23. Call. Recall their good opinion.

28. Spoil'd. Despoiled.

28. Rated. Assigned him a just share.

30. Unrestored. Which has not been restored to him.

31. Of. From.

32. Being. That is, being deposed.

38. Change. That is, changed position.

38. For. As regards what.

45. Castaway. That is, cast off by her husband.

52. Borne men. That is, been crowded with spectators.

52. Expectation fainted. That is, the spectators should have fainted with expectation.

55. Populous. Numerous.

56. Market-maid. That is, like a maid on her way to market.

57. Ostentation. Display, manifestation.

58. Unloved. That is, love which is denied opportunity for showing itself often ceases to be felt.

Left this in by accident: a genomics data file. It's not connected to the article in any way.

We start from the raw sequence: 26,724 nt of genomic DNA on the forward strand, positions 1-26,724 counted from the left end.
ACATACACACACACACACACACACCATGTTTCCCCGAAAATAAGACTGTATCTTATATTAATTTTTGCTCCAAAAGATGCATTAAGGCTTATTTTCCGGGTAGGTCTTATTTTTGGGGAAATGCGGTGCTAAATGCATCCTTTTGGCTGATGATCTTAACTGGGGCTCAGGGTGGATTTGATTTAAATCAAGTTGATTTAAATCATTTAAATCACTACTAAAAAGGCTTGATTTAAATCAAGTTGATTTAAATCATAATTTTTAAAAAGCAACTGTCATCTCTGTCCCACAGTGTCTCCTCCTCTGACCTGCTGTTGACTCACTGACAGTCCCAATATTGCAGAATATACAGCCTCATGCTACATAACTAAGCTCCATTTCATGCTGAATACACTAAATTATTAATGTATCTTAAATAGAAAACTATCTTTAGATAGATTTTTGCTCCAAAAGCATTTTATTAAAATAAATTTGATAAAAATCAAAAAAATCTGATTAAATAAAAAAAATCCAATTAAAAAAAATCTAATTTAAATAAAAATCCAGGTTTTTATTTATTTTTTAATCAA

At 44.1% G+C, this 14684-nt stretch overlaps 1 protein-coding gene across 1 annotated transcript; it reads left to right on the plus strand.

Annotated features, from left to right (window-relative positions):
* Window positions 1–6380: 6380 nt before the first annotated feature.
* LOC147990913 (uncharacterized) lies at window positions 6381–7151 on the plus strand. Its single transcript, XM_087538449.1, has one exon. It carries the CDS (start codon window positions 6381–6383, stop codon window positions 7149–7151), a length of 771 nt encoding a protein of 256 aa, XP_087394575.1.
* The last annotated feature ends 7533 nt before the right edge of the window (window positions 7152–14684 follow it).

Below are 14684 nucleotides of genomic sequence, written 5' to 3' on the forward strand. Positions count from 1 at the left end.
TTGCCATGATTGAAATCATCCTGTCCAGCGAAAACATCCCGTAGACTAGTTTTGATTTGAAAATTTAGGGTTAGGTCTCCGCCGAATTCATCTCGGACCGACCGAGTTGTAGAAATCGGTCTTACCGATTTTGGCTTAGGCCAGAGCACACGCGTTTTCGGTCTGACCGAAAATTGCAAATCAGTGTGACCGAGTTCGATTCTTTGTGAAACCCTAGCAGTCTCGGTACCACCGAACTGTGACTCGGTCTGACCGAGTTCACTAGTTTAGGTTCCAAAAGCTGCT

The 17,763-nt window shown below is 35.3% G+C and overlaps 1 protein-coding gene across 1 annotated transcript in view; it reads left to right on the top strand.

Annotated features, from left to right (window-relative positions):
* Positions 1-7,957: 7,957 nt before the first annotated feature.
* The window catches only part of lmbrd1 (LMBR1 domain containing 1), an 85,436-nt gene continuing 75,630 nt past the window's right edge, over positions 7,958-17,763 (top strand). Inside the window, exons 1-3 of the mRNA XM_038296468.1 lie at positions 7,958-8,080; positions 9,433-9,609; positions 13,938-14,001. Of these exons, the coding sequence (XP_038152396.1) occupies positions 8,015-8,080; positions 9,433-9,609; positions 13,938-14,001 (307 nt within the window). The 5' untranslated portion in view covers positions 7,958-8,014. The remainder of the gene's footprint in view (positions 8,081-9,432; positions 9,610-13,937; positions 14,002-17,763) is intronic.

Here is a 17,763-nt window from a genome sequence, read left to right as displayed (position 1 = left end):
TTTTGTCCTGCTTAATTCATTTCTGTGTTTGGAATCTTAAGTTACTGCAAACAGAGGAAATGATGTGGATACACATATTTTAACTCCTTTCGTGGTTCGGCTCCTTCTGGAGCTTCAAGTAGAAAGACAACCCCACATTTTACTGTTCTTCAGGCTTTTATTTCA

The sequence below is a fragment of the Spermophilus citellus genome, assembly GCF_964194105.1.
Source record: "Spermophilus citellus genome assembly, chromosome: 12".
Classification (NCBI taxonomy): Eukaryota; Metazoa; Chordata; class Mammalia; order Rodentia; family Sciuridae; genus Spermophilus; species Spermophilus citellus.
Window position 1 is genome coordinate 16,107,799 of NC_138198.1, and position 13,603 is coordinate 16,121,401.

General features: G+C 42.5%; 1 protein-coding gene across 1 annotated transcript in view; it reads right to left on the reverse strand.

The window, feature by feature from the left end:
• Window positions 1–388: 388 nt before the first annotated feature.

59. Stage. In your journey.

60. Augmented. That is, a greeting by increasing numbers of persons.

68. Obstruct. Obstruction.

75. Nodded. Hath summoned him with a mere nod.

76. Who. That is, both Antony and Cleopatra.

78. Bocchus, etc. This list of kings Shakespeare gets from Plutarch.

85. More larger. A double comparative.

88. Afflict. Injure.

90. Withhold. Prevent.

91. Wrong led. Wrongly led, misled.

92. Negligent. That is, in danger from being negligent.

94. Content. That is, spoils your peace by the necessity for strong measures.

95. Determined. That is, determined by fate.

100. Best of comfort. This may either mean, "May the best of comfort be yours," or, "You are my greatest comfort."

107. Potent regiment. Powerful sway.

107. Trull. Infamous woman.

108. Noises it. Uses it for making a disturbance.

How to cite the explanatory notes:

Shakespeare, William. Antony and Cleopatra. Ed. M. Eaton. Boston: Educational Publishing Company, 1908. Shakespeare Online. 20 Feb. 2010. (date when you accessed the information) < >.